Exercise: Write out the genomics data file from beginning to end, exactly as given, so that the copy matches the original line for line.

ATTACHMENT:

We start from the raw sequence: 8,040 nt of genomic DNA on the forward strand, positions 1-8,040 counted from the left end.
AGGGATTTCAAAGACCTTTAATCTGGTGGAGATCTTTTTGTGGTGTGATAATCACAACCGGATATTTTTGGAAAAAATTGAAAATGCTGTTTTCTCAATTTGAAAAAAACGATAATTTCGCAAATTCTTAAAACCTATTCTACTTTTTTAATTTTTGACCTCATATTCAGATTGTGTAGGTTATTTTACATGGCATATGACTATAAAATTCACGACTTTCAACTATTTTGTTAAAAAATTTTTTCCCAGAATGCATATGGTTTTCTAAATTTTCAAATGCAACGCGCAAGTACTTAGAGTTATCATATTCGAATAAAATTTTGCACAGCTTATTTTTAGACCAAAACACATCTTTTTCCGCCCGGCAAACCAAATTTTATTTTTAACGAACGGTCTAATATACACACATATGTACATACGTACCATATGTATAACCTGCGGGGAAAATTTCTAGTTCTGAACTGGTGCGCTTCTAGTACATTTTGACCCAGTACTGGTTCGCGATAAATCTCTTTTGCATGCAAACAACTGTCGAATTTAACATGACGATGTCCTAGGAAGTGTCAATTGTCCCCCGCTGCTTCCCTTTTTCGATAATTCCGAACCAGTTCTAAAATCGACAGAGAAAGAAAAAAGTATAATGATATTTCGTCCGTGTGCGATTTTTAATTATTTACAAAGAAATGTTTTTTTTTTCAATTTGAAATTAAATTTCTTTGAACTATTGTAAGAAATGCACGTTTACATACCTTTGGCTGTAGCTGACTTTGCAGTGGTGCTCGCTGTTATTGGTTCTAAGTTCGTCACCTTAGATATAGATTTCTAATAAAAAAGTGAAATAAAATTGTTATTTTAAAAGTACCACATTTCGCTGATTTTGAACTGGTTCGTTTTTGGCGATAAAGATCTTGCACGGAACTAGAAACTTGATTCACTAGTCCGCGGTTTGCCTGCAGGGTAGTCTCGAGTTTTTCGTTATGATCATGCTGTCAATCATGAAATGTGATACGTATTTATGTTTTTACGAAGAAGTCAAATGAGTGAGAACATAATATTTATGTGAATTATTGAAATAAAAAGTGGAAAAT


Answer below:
We start from the raw sequence: 8,040 nt of genomic DNA on the forward strand, positions 1-8,040 counted from the left end.
AGGGATTTCAAAGACCTTTAATCTGGTGGAGATCTTTTTGTGGTGTGATAATCACAACCGGATATTTTTGGAAAAAATTGAAAATGCTGTTTTCTCAATTTGAAAAAAACGATAATTTCGCAAATTCTTAAAACCTATTCTACTTTTTTAATTTTTGACCTCATATTCAGATTGTGTAGGTTATTTTACATGGCATATGACTATAAAATTCACGACTTTCAACTATTTTGTTAAAAAATTTTTTCCCAGAATGCATATGGTTTTCTAAATTTTCAAATGCAACGCGCAAGTACTTAGAGTTATCATATTCGAATAAAATTTTGCACAGCTTATTTTTAGACCAAAACACATCTTTTTCCGCCCGGCAAACCAAATTTTATTTTTAACGAACGGTCTAATATACACACATATGTACATACGTACCATATGTATAACCTGCGGGGAAAATTTCTAGTTCTGAACTGGTGCGCTTCTAGTACATTTTGACCCAGTACTGGTTCGCGATAAATCTCTTTTGCATGCAAACAACTGTCGAATTTAACATGACGATGTCCTAGGAAGTGTCAATTGTCCCCCGCTGCTTCCCTTTTTCGATAATTCCGAACCAGTTCTAAAATCGACAGAGAAAGAAAAAAGTATAATGATATTTCGTCCGTGTGCGATTTTTAATTATTTACAAAGAAATGTTTTTTTTTTCAATTTGAAATTAAATTTCTTTGAACTATTGTAAGAAATGCACGTTTACATACCTTTGGCTGTAGCTGACTTTGCAGTGGTGCTCGCTGTTATTGGTTCTAAGTTCGTCACCTTAGATATAGATTTCTAATAAAAAAGTGAAATAAAATTGTTATTTTAAAAGTACCACATTTCGCTGATTTTGAACTGGTTCGTTTTTGGCGATAAAGATCTTGCACGGAACTAGAAACTTGATTCACTAGTCCGCGGTTTGCCTGCAGGGTAGTCTCGAGTTTTTCGTTATGATCATGCTGTCAATCATGAAATGTGATACGTATTTATGTTTTTACGAAGAAGTCAAATGAGTGAGAACATAATATTTATGTGAATTATTGAAATAAAAAGTGGAAAAT